Neil Gorsuch Has Given Himself Away
The justices of the Supreme Court aren’t always open about their views, but there are times when they inadvertently reveal just how skewed their perspectives are.
First, a little background. Last year the Biden administration announced it would end its predecessor’s pandemic-era policy of expelling asylum seekers at the Mexican and Canadian borders based on a federal law that gives the Centers for Disease Control and Prevention the power to bar entry into the United States in order to curtail the spread of infectious diseases. Title 42, as the policy came to be known, was supposedly established to protect the public. But by the time it came into effect, Covid-19 was already widespread, and there was no evidence of significant transmission by asylum seekers and other migrants. What was true is that President Donald Trump had devoted much of his time in office to dismantling the nation’s immigration system and limiting entry as much as possible from the southern border.
Several months after the administration announced its plan to end Title 42, a Federal District Court in Washington ruled that the policy was illegal and ordered the government to end it. A group of states with Republican attorneys general then sued to keep the policy in place, appealing their case to the Supreme Court. The dispute came to an end last week, when the Supreme Court remanded the case to a lower court with instructions to dismiss the motion as moot. The reason, presumably, is that the federal government had already ended the Covid-19 public health emergency. There was nothing to decide.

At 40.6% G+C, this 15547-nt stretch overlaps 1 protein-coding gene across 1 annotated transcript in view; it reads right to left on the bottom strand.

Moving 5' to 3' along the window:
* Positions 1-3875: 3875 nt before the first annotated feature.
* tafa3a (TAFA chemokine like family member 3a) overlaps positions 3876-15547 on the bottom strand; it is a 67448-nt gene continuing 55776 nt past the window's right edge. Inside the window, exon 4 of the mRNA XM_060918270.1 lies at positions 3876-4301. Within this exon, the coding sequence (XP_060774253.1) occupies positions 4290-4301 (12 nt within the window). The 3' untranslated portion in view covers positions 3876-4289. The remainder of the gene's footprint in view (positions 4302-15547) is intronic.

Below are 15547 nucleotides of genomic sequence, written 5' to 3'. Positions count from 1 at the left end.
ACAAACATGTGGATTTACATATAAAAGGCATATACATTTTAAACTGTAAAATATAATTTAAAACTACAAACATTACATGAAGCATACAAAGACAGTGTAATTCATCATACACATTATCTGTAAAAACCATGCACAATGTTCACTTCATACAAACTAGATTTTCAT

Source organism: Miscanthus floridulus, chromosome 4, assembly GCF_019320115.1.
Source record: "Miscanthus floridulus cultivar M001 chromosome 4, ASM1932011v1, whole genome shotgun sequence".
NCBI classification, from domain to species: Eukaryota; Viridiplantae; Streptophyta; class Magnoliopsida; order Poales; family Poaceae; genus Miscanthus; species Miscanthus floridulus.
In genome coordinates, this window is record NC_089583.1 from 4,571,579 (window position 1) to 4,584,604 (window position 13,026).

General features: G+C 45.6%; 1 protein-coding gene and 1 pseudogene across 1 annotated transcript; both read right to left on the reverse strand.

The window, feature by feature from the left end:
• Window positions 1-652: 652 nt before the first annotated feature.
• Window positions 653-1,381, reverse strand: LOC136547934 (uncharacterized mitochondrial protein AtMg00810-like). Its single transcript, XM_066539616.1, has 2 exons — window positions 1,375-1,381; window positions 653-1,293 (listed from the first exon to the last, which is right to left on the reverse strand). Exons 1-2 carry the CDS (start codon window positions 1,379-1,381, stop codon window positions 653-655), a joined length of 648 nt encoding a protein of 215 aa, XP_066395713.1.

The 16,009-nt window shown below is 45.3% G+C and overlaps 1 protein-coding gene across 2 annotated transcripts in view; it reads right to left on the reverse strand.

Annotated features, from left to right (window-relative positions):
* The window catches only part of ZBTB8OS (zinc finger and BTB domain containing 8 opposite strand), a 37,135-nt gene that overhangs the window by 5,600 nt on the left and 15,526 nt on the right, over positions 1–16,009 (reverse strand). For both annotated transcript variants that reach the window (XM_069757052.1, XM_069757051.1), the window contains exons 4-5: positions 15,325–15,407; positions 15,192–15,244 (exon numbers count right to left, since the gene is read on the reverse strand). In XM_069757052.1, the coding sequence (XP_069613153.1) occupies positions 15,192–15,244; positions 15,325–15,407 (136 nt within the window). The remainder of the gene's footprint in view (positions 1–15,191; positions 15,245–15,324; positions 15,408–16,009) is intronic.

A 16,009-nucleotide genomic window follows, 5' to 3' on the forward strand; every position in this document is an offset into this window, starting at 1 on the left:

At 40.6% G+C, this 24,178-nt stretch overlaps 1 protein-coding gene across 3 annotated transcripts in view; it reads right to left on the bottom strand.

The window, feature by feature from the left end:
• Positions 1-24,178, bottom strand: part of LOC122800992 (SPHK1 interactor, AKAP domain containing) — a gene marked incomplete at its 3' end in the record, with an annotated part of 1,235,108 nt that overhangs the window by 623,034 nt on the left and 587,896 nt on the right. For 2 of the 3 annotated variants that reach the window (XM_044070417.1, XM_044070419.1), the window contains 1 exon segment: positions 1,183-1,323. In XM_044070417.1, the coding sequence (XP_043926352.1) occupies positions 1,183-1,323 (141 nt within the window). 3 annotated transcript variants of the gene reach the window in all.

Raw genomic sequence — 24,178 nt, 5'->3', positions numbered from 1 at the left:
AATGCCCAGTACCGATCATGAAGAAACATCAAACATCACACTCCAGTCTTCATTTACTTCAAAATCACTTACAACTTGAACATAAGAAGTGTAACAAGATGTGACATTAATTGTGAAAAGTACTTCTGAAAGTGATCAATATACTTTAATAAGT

There was, however, something interesting about the court’s order in this case. Not content to let the instruction stand on its own, Justice Neil Gorsuch added a statement. He recounted the story of the Title 42 policy not to criticize the court’s decision but to emphasize what, in his view, was the defining aspect of the Covid-19 crisis.